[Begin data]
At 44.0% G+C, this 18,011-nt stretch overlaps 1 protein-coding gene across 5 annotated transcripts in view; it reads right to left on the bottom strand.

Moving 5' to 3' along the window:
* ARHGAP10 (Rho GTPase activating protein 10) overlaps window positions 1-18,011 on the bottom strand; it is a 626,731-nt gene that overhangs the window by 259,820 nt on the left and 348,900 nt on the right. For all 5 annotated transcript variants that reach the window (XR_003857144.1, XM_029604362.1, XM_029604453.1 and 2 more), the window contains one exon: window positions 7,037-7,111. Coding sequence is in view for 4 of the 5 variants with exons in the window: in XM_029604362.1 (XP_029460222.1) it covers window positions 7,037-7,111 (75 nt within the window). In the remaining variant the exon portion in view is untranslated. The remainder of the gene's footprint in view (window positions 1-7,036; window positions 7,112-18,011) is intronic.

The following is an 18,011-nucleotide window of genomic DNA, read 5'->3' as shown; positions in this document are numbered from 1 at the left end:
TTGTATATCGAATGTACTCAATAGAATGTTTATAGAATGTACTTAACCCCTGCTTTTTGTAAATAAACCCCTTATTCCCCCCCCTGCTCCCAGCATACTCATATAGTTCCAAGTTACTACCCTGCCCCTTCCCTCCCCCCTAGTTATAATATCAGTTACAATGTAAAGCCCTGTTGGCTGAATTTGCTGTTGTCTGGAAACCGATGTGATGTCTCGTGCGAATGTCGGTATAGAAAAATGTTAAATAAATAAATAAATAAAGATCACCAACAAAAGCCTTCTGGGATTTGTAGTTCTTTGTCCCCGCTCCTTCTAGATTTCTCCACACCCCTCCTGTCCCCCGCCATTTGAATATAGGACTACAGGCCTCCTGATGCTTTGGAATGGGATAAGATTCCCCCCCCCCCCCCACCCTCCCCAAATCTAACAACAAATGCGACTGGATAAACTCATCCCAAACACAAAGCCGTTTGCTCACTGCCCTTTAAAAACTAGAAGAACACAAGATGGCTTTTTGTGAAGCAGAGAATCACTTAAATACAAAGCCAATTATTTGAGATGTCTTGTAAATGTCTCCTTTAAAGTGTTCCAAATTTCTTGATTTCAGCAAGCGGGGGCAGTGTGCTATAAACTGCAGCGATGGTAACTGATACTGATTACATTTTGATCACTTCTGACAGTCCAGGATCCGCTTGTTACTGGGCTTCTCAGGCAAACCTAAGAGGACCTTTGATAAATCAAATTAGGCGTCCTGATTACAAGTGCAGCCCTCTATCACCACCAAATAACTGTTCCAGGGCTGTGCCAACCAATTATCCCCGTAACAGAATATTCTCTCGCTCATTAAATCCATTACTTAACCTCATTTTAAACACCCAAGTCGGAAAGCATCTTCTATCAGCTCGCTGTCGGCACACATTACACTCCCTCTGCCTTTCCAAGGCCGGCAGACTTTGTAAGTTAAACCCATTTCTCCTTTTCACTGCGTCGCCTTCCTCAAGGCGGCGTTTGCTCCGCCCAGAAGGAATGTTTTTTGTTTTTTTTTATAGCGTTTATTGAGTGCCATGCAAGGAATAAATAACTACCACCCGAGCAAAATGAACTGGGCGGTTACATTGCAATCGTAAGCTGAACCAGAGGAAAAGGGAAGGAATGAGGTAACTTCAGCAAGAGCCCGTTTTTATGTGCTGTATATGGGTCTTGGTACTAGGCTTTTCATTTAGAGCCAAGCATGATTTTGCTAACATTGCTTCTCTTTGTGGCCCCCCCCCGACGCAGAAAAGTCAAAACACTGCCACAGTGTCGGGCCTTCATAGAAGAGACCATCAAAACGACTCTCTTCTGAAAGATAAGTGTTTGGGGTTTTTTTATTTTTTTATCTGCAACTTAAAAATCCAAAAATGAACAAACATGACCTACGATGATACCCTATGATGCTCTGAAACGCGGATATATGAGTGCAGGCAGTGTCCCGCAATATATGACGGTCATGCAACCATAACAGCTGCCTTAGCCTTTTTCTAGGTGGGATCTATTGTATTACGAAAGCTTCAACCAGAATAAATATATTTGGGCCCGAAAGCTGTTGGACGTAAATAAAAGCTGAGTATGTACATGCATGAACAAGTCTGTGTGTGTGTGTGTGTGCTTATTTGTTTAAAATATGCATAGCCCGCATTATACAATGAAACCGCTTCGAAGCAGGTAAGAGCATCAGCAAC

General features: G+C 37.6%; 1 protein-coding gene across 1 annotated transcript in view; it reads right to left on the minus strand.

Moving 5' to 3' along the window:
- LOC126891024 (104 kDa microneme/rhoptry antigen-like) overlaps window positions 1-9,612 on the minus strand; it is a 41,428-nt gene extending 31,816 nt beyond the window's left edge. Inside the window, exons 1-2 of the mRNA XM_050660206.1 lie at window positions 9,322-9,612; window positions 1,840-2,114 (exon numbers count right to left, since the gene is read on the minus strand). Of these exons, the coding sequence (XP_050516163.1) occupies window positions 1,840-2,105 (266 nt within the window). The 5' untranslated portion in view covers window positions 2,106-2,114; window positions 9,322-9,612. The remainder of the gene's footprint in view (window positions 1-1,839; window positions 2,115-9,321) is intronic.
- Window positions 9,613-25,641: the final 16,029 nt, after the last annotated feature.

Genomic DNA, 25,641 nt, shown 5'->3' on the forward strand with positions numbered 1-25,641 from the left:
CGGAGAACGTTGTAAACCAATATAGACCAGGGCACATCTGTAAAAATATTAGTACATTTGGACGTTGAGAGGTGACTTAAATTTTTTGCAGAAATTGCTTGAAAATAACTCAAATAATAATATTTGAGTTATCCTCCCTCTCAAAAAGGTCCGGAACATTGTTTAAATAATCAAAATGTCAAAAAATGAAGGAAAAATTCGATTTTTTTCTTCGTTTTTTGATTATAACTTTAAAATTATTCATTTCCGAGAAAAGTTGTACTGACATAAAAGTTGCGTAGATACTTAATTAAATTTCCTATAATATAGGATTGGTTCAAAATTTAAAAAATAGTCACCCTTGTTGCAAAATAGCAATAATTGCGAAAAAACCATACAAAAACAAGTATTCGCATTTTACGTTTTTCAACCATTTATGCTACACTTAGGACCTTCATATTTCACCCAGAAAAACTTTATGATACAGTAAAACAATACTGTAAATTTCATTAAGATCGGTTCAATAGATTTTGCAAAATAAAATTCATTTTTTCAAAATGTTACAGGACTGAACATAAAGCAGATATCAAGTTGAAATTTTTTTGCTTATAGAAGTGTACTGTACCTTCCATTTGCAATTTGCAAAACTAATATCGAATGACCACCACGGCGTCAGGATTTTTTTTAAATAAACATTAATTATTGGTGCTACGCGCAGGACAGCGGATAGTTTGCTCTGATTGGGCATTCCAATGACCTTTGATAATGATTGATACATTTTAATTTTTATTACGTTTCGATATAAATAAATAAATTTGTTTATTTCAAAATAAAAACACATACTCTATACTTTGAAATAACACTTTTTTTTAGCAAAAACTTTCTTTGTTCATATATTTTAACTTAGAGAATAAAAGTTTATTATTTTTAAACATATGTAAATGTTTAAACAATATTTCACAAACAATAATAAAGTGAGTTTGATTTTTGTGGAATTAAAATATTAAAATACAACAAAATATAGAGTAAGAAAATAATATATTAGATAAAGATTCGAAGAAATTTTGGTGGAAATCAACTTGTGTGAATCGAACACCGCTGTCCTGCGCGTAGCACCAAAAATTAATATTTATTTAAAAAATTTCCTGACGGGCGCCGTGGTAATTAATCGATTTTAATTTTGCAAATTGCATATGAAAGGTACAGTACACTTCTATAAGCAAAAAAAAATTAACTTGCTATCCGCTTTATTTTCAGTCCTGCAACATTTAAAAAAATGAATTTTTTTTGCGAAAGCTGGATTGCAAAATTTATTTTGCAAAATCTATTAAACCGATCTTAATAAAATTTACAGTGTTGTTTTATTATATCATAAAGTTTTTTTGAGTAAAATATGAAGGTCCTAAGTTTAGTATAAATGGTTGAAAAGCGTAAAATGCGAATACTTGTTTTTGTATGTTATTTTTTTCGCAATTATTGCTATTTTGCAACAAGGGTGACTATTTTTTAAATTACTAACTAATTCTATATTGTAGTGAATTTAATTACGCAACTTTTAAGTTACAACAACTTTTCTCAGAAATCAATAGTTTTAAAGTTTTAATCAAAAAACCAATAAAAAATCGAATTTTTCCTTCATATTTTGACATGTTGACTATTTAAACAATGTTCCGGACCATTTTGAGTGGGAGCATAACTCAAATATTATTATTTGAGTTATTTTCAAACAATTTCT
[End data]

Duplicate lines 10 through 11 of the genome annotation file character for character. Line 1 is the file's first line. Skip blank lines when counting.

Genomic DNA, 25,641 nt, shown 5'->3' on the forward strand with positions numbered 1-25,641 from the left:
CGGAGAACGTTGTAAACCAATATAGACCAGGGCACATCTGTAAAAATATTAGTACATTTGGACGTTGAGAGGTGACTTAAATTTTTTGCAGAAATTGCTTGAAAATAACTCAAATAATAATATTTGAGTTATCCTCCCTCTCAAAAAGGTCCGGAACATTGTTTAAATAATCAAAATGTCAAAAAATGAAGGAAAAATTCGATTTTTTTCTTCGTTTTTTGATTATAACTTTAAAATTATTCATTTCCGAGAAAAGTTGTACTGACATAAAAGTTGCGTAGATACTTAATTAAATTTCCTATAATATAGGATTGGTTCAAAATTTAAAAAATAGTCACCCTTGTTGCAAAATAGCAATAATTGCGAAAAAACCATACAAAAACAAGTATTCGCATTTTACGTTTTTCAACCATTTATGCTACACTTAGGACCTTCATATTTCACCCAGAAAAACTTTATGATACAGTAAAACAATACTGTAAATTTCATTAAGATCGGTTCAATAGATTTTGCAAAATAAAATTCATTTTTTCAAAATGTTACAGGACTGAACATAAAGCAGATATCAAGTTGAAATTTTTTTGCTTATAGAAGTGTACTGTACCTTCCATTTGCAATTTGCAAAACTAATATCGAATGACCACCACGGCGTCAGGATTTTTTTTAAATAAACATTAATTATTGGTGCTACGCGCAGGACAGCGGATAGTTTGCTCTGATTGGGCATTCCAATGACCTTTGATAATGATTGATACATTTTAATTTTTATTACGTTTCGATATAAATAAATAAATTTGTTTATTTCAAAATAAAAACACATACTCTATACTTTGAAATAACACTTTTTTTTAGCAAAAACTTTCTTTGTTCATATATTTTAACTTAGAGAATAAAAGTTTATTATTTTTAAACATATGTAAATGTTTAAACAATATTTCACAAACAATAATAAAGTGAGTTTGATTTTTGTGGAATTAAAATATTAAAATACAACAAAATATAGAGTAAGAAAATAATATATTAGATAAAGATTCGAAGAAATTTTGGTGGAAATCAACTTGTGTGAATCGAACACCGCTGTCCTGCGCGTAGCACCAAAAATTAATATTTATTTAAAAAATTTCCTGACGGGCGCCGTGGTAATTAATCGATTTTAATTTTGCAAATTGCATATGAAAGGTACAGTACACTTCTATAAGCAAAAAAAAATTAACTTGCTATCCGCTTTATTTTCAGTCCTGCAACATTTAAAAAAATGAATTTTTTTTGCGAAAGCTGGATTGCAAAATTTATTTTGCAAAATCTATTAAACCGATCTTAATAAAATTTACAGTGTTGTTTTATTATATCATAAAGTTTTTTTGAGTAAAATATGAAGGTCCTAAGTTTAGTATAAATGGTTGAAAAGCGTAAAATGCGAATACTTGTTTTTGTATGTTATTTTTTTCGCAATTATTGCTATTTTGCAACAAGGGTGACTATTTTTTAAATTACTAACTAATTCTATATTGTAGTGAATTTAATTACGCAACTTTTAAGTTACAACAACTTTTCTCAGAAATCAATAGTTTTAAAGTTTTAATCAAAAAACCAATAAAAAATCGAATTTTTCCTTCATATTTTGACATGTTGACTATTTAAACAATGTTCCGGACCATTTTGAGTGGGAGCATAACTCAAATATTATTATTTGAGTTATTTTCAAACAATTTCT